In other words, while top colleges surely have plenty of highly qualified college applicants to choose from, is there a way for them to identify who these applicants are?


FedUpMom said...

Katharine, I often hear people ask, "which is it -- are kids overworked or underprepared?"

I think it's a false dichotomy. It is absolutely possible for kids to be both overworked and underprepared, and I think it's extremely common.

How can this be? It's because the mountains of homework and test prep that our kids labor under are in fact meaningless crap.

Anonymous said...

Katherine, the high rejection rates of the top colleges (and many that are not top) is a direct result of the fact that today's students are likely to apply to 10 colleges rather than 3 (or even 1, which was common when I was in high school).

gasstationwithoutpumps said...

The pools have gotten bigger, but not better at the top schools. In fact, the increasing size of the application pools has resulted in dilution of the pools with more less-prepared students. As a result, criteria that worked well enough in the past at getting a decent entering class may fail on the weaker pool. (At one time random selection from the pool would have gotten a decent entering class, but not so much any more.)

Also, in most schools faculty don't select the entering class—admissions officers do. The admissions officers and the faculty may have very different ideas about what the ideal entering class is like. Admissions officers are much more interested in demographics (race, gender, geographic origin, … ) than in individual readiness, which may compromise their ability to select students who will do well in college.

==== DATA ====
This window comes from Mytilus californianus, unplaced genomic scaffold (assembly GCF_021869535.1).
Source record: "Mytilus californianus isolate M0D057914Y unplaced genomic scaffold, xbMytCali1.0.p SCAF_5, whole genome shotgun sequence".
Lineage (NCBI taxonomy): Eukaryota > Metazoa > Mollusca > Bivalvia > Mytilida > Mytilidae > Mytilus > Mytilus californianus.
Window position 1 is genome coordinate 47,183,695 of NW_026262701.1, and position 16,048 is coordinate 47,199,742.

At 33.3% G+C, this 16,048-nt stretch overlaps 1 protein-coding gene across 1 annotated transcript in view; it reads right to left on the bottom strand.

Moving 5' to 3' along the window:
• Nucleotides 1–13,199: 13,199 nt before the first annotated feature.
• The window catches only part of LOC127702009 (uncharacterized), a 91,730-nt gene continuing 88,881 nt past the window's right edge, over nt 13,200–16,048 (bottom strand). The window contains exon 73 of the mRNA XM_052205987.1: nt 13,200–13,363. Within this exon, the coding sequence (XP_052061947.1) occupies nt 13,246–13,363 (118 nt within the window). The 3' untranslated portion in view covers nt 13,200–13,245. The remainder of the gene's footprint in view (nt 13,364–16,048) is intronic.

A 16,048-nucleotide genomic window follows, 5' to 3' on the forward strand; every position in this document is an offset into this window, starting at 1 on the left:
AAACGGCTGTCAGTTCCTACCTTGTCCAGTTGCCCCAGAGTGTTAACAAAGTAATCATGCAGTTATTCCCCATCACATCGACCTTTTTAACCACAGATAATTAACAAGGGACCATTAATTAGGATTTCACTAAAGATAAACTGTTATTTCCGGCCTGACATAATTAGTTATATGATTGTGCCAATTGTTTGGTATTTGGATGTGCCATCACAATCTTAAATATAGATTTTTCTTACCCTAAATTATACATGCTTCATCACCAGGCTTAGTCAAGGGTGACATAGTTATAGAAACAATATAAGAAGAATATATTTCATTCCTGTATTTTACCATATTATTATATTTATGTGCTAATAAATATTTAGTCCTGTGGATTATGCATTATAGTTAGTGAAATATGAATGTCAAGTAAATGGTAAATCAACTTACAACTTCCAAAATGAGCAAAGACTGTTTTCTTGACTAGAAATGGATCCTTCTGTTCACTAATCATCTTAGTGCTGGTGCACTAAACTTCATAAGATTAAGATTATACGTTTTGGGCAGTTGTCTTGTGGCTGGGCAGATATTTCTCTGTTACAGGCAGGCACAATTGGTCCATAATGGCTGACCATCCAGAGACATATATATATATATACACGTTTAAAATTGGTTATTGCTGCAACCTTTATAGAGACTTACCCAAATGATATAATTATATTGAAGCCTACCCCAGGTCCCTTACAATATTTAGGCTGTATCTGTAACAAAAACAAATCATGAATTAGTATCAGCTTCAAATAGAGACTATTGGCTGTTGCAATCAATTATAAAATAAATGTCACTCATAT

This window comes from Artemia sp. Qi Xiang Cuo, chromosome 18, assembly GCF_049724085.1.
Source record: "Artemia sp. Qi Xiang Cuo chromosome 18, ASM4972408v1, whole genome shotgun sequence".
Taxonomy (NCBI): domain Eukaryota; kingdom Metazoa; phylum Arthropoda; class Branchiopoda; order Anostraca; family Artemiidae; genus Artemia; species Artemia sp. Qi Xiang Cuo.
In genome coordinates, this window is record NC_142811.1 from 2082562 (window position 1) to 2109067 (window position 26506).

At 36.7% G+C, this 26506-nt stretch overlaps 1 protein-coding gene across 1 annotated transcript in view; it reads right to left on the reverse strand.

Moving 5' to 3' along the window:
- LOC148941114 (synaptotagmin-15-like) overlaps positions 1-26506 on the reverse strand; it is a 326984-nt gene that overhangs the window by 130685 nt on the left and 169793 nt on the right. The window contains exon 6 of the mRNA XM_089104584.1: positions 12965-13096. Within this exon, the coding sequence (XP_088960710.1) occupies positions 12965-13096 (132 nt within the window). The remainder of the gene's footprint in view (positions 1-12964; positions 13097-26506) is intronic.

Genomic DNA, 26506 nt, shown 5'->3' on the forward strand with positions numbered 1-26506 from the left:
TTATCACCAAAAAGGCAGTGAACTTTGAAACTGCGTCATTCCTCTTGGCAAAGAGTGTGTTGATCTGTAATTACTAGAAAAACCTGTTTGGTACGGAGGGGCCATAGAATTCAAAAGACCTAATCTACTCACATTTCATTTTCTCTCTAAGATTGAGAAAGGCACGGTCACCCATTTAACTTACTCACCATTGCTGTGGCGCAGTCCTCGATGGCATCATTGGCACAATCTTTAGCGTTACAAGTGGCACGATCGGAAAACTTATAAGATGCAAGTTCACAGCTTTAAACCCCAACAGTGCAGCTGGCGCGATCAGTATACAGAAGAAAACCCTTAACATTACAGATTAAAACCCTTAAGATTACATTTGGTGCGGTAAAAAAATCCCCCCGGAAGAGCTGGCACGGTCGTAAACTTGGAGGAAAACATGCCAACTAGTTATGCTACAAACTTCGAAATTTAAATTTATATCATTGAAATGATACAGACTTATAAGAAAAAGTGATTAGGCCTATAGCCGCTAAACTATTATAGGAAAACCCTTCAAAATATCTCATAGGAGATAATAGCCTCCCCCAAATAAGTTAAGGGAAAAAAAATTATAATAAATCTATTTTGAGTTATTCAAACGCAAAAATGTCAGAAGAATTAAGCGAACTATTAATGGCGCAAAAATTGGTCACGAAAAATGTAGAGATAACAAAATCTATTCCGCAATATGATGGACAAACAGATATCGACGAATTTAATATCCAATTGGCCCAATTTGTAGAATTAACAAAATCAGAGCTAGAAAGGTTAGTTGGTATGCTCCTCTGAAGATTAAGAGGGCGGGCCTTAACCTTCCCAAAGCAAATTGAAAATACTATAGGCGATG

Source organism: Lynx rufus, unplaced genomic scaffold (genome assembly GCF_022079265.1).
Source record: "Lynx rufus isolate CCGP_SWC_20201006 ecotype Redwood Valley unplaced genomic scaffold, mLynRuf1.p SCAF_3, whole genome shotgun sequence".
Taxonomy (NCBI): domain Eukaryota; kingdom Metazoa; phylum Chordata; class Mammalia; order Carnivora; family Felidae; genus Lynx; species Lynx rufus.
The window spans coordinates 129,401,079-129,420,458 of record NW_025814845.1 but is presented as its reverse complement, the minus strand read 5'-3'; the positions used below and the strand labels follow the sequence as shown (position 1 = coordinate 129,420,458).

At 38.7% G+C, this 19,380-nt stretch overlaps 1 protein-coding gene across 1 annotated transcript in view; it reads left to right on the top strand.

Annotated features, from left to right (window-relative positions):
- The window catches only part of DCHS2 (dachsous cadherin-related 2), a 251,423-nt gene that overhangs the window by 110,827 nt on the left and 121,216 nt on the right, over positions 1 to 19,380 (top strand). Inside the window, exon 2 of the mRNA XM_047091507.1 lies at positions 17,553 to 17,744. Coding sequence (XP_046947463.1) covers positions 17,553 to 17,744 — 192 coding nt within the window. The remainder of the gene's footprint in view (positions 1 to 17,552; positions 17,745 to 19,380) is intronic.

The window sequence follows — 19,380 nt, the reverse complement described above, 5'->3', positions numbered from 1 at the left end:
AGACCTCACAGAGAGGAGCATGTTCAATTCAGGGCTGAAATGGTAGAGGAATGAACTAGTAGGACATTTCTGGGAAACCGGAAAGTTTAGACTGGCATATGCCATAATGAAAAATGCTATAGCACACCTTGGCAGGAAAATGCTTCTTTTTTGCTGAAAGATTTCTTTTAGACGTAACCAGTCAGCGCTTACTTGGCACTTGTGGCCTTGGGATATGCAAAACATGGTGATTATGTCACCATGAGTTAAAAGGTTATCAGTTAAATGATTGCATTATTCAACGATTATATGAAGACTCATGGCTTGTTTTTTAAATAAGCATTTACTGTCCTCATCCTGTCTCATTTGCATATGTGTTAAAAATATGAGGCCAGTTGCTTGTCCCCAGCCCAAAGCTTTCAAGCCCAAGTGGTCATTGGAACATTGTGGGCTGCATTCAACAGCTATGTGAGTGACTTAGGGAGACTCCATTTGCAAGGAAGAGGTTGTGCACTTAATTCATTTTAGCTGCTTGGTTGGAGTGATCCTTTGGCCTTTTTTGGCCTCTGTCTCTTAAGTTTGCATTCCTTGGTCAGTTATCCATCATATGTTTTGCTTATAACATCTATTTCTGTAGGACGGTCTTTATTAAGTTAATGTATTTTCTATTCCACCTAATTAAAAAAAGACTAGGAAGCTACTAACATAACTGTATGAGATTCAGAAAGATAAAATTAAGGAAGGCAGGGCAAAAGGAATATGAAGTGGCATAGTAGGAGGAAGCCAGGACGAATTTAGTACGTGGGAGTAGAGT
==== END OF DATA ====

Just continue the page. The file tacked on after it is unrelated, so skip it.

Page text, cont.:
Anonymous said...

At the same time, and in many of the same schools, some kids are underprepared and some kids are overachievers - both academically and in extracurriculars. A couple of years ago, a graduate wrote a book about the tremendous pressure on kids from her old HS; I'm very familiar with that school and there are plenty of relaxed kids (probably most) and some drifters. The overachievers do apply to many schools,often a mix of Ivies, the Duke type, UVA and UNC (as out-of-staters) and perhaps their state flagship school or a smaller private as their safe school. The issue of admissions people and academics having different priorities is also valid. I've often thought I'd like to see academic departments select their students with as much diligence and care as the coaches select their players. I'm sure it would be a different mix; the physics and math departments aren't likely to worry about one B in English from a math genius, but I know one kid that was rejected from MIT while they admitted a weaker math but better all-around kid from his school (same sex and race).